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Old 06-06-2007, 05:33 AM   #1
augu2000
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USB hard drive mounts as "Read Only Filesystem"


Hi. I am having a problem with a USB hard drive I just got. Ubuntu 7.04 mounts it automatically, but it mounts as read only. I can't modify the files there. The /etc/mtab file has the following line:

/dev/sdb1 /media/USB_HD ntfs rw,nosuid,nodev,umask=222,utf8 0 0

There is no line in /etc/fstab for the drive. How do I change this so it is not read-only? I want to be able to work on the files in the HD.

Also, it looks like it came formatted as ntfs, since I did not do it myself. Would I be able to write on the drive from Linux with this format? Or I should rather reformat to fat32? (I use it also from Windows). Thanks!!!

Augusto
 
Old 06-06-2007, 05:45 AM   #2
MS3FGX
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The issue is that it is formated to NTFS. The kernel does not include (stable) NTFS write support, so it will be mounted as read-only.

If you want to have read/write access to this drive from both Windows and Linux, then reformat it to FAT32. You can do so with a command like:

Code:
sudo mkdosfs -F 32 -n USBDRIVE /dev/sdb1
 
Old 06-07-2007, 09:35 AM   #3
dougnc
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Quote:
Originally Posted by MS3FGX
The issue is that it is formated to NTFS. The kernel does not include (stable) NTFS write support, so it will be mounted as read-only.

If you want to have read/write access to this drive from both Windows and Linux, then reformat it to FAT32. You can do so with a command like:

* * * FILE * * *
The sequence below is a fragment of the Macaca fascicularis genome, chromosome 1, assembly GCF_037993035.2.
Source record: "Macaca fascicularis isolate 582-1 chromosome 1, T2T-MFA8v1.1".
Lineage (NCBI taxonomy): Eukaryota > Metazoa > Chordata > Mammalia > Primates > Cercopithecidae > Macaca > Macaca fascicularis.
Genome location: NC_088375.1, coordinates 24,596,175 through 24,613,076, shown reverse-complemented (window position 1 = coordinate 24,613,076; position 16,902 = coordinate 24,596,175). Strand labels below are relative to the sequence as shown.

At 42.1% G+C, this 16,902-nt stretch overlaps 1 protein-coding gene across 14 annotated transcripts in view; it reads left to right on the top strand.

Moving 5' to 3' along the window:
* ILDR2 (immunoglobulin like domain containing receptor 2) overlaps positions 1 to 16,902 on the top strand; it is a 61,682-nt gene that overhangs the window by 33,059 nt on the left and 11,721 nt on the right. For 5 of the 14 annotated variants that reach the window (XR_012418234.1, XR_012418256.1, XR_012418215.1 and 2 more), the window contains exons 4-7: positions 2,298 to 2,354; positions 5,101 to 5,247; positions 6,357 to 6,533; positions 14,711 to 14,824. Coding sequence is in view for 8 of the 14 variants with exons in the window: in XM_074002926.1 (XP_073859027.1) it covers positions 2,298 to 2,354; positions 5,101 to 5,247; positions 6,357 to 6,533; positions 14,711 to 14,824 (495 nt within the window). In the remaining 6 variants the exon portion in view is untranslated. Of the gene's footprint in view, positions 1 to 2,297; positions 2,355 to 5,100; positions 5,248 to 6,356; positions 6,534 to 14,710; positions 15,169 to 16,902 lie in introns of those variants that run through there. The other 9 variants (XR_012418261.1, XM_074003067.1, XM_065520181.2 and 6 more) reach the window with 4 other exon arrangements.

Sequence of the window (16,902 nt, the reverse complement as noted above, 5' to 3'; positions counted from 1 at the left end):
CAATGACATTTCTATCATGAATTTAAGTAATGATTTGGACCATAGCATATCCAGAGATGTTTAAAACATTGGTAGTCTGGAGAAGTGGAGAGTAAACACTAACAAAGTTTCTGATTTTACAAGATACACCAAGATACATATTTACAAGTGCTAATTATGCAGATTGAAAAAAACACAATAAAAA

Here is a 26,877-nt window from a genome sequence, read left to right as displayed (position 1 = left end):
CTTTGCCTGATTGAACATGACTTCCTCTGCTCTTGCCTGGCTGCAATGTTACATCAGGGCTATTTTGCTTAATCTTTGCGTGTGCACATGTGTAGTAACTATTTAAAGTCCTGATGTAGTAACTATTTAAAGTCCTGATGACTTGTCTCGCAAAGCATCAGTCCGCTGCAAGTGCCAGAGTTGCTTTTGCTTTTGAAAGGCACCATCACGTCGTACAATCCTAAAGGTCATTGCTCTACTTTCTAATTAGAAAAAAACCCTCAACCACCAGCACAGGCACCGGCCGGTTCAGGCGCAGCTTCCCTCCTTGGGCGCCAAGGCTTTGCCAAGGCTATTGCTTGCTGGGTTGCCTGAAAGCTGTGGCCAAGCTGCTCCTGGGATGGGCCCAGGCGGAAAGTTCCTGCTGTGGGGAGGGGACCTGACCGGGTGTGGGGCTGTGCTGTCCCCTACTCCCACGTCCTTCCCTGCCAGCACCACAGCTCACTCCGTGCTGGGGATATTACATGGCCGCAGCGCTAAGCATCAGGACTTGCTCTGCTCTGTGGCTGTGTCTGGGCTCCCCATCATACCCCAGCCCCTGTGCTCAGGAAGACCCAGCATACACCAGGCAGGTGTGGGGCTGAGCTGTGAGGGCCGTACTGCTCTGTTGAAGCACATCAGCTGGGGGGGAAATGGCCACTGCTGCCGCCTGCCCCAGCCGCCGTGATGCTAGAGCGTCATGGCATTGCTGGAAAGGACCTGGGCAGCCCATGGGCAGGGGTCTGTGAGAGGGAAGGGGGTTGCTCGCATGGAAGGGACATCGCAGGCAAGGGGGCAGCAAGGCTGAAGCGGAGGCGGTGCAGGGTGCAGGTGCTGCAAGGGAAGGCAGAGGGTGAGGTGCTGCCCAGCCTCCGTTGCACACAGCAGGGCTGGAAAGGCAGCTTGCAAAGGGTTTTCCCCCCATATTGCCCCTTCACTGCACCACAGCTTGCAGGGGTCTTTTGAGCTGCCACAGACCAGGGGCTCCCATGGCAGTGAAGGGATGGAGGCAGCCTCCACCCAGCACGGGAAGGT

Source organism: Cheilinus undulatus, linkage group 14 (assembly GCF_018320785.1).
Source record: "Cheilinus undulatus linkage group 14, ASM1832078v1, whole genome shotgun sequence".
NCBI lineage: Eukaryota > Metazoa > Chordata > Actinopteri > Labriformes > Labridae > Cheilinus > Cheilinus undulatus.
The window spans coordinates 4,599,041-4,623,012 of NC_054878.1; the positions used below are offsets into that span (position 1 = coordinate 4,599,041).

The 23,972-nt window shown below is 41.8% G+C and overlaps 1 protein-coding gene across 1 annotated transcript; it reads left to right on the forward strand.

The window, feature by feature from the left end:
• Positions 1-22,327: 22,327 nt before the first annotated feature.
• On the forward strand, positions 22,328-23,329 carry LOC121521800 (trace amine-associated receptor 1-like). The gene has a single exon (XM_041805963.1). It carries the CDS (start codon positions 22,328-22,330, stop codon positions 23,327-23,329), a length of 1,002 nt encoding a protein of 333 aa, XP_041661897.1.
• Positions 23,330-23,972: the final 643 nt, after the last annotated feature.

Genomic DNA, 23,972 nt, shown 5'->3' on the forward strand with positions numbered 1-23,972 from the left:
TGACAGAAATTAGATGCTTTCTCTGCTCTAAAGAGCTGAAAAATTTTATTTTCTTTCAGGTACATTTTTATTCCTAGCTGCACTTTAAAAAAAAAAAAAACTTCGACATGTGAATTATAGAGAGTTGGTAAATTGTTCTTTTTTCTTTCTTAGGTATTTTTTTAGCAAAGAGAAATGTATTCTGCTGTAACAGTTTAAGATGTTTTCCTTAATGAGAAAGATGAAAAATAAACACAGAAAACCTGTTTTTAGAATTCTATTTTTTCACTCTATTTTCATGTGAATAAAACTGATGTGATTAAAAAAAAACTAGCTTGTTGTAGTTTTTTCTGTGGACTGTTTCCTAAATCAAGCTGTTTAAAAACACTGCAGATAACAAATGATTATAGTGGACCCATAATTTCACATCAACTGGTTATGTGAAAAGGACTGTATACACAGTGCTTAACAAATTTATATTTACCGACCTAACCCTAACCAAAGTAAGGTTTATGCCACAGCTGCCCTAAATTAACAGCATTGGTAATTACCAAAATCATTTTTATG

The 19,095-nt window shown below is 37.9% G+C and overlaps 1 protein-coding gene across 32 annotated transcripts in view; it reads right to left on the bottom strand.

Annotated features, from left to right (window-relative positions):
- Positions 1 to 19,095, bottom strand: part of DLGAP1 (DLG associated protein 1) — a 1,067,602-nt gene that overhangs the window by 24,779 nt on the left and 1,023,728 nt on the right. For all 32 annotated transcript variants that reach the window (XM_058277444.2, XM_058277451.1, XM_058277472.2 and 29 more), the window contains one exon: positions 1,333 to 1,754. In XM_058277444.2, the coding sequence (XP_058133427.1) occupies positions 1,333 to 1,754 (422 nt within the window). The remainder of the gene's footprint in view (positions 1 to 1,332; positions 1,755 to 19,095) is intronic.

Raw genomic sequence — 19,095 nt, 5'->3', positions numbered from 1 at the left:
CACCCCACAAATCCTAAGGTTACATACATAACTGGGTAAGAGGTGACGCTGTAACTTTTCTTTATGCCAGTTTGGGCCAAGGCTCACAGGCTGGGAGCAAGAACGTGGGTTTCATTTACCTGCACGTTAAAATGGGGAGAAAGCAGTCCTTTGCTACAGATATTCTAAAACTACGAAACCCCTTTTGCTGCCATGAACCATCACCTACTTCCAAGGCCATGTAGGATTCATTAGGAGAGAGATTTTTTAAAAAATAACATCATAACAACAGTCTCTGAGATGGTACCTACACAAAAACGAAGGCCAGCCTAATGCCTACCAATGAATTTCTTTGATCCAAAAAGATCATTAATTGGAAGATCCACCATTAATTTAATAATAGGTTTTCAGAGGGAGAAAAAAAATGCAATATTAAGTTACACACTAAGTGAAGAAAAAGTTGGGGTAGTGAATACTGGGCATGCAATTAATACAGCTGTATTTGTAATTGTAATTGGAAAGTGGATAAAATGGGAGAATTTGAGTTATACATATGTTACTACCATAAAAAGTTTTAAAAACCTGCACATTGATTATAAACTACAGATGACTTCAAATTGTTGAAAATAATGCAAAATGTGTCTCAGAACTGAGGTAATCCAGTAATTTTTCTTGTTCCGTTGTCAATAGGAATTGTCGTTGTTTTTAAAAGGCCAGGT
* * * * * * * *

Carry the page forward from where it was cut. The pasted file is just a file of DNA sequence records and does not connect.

Code:
sudo mkdosfs -F 32 -n USBDRIVE /dev/sdb1
But FAT32 has a 4 gig file size maximum.

What do you mean stable? I thought the newer Linux installs, like SuSE 10.2, had NTFS support. I really need it, because I want to do images of my linux machine.
 
Old 06-07-2007, 02:29 PM   #4
MS3FGX
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Some distributions include ntfs-3g, which is not an official part of the kernel. It generally works, but there is no guarantees that it won't corrupt your drive/files, which is why it has not been adopted for the mainline kernel.

That said, I really don't see why you would want to use either file system for storing images of your Linux machines. What imaging software runs on both Linux and Windows, and what would be the point of opening images of your Linux machine under a Windows environment?
 
Old 06-07-2007, 04:23 PM   #5
augu2000
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Thanks for your help!!! I formatted it as FAT 32 and it seems to work.

Augusto
 
Old 06-08-2007, 11:28 AM   #6
dougnc
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Quote:
Originally Posted by MS3FGX
Some distributions include ntfs-3g, which is not an official part of the kernel. It generally works, but there is no guarantees that it won't corrupt your drive/files, which is why it has not been adopted for the mainline kernel.

That said, I really don't see why you would want to use either file system for storing images of your Linux machines. What imaging software runs on both Linux and Windows, and what would be the point of opening images of your Linux machine under a Windows environment?
Well, I don't want to have to double the number of backup drives I'm using. I'm going to need at least two usb drives, so I can have one always off site. I don't want to have to use 4 drives because Linux can't access NTSC.